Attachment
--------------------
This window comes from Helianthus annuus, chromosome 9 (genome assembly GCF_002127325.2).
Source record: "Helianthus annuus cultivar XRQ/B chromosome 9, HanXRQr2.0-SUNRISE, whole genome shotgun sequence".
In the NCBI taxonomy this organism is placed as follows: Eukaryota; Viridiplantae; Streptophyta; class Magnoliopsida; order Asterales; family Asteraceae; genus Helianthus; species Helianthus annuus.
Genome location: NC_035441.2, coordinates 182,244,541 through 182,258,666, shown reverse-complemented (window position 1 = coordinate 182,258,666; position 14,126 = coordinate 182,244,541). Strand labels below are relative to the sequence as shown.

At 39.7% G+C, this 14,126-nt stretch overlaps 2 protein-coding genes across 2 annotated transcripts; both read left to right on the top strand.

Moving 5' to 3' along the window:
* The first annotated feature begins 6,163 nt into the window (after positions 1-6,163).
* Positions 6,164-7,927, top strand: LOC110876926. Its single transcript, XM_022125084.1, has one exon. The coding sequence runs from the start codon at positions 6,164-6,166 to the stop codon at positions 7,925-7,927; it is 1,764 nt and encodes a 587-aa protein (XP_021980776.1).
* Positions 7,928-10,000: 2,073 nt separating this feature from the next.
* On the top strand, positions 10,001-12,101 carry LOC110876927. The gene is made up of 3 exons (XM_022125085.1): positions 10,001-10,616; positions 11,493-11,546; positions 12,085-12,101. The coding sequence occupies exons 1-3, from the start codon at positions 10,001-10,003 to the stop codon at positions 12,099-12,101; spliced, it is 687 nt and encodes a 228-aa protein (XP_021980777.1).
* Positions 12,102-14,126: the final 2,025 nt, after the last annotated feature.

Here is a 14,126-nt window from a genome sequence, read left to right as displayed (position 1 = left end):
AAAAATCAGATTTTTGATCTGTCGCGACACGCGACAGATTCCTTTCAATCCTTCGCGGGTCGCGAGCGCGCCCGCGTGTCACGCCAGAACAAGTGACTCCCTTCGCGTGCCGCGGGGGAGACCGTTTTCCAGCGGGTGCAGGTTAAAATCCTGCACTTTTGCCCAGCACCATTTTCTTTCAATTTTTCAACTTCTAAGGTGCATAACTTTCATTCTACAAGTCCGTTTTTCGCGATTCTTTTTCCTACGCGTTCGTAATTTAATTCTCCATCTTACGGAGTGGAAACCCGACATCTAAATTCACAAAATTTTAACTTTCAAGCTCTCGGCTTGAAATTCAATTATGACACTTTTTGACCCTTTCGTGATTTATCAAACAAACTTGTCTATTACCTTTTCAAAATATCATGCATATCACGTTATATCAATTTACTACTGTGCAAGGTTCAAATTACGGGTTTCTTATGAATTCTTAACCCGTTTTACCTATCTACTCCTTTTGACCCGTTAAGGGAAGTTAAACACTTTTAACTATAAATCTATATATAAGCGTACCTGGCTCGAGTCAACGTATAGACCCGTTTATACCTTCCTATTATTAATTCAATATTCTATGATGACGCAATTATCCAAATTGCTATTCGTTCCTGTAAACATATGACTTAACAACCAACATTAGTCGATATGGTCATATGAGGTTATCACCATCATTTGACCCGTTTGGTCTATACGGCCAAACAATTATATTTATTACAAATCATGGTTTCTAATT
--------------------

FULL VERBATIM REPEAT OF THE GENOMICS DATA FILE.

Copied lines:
This window comes from Helianthus annuus, chromosome 9 (genome assembly GCF_002127325.2).
Source record: "Helianthus annuus cultivar XRQ/B chromosome 9, HanXRQr2.0-SUNRISE, whole genome shotgun sequence".
In the NCBI taxonomy this organism is placed as follows: Eukaryota; Viridiplantae; Streptophyta; class Magnoliopsida; order Asterales; family Asteraceae; genus Helianthus; species Helianthus annuus.
Genome location: NC_035441.2, coordinates 182,244,541 through 182,258,666, shown reverse-complemented (window position 1 = coordinate 182,258,666; position 14,126 = coordinate 182,244,541). Strand labels below are relative to the sequence as shown.

At 39.7% G+C, this 14,126-nt stretch overlaps 2 protein-coding genes across 2 annotated transcripts; both read left to right on the top strand.

Moving 5' to 3' along the window:
* The first annotated feature begins 6,163 nt into the window (after positions 1-6,163).
* Positions 6,164-7,927, top strand: LOC110876926. Its single transcript, XM_022125084.1, has one exon. The coding sequence runs from the start codon at positions 6,164-6,166 to the stop codon at positions 7,925-7,927; it is 1,764 nt and encodes a 587-aa protein (XP_021980776.1).
* Positions 7,928-10,000: 2,073 nt separating this feature from the next.
* On the top strand, positions 10,001-12,101 carry LOC110876927. The gene is made up of 3 exons (XM_022125085.1): positions 10,001-10,616; positions 11,493-11,546; positions 12,085-12,101. The coding sequence occupies exons 1-3, from the start codon at positions 10,001-10,003 to the stop codon at positions 12,099-12,101; spliced, it is 687 nt and encodes a 228-aa protein (XP_021980777.1).
* Positions 12,102-14,126: the final 2,025 nt, after the last annotated feature.

Here is a 14,126-nt window from a genome sequence, read left to right as displayed (position 1 = left end):
AAAAATCAGATTTTTGATCTGTCGCGACACGCGACAGATTCCTTTCAATCCTTCGCGGGTCGCGAGCGCGCCCGCGTGTCACGCCAGAACAAGTGACTCCCTTCGCGTGCCGCGGGGGAGACCGTTTTCCAGCGGGTGCAGGTTAAAATCCTGCACTTTTGCCCAGCACCATTTTCTTTCAATTTTTCAACTTCTAAGGTGCATAACTTTCATTCTACAAGTCCGTTTTTCGCGATTCTTTTTCCTACGCGTTCGTAATTTAATTCTCCATCTTACGGAGTGGAAACCCGACATCTAAATTCACAAAATTTTAACTTTCAAGCTCTCGGCTTGAAATTCAATTATGACACTTTTTGACCCTTTCGTGATTTATCAAACAAACTTGTCTATTACCTTTTCAAAATATCATGCATATCACGTTATATCAATTTACTACTGTGCAAGGTTCAAATTACGGGTTTCTTATGAATTCTTAACCCGTTTTACCTATCTACTCCTTTTGACCCGTTAAGGGAAGTTAAACACTTTTAACTATAAATCTATATATAAGCGTACCTGGCTCGAGTCAACGTATAGACCCGTTTATACCTTCCTATTATTAATTCAATATTCTATGATGACGCAATTATCCAAATTGCTATTCGTTCCTGTAAACATATGACTTAACAACCAACATTAGTCGATATGGTCATATGAGGTTATCACCATCATTTGACCCGTTTGGTCTATACGGCCAAACAATTATATTTATTACAAATCATGGTTTCTAATT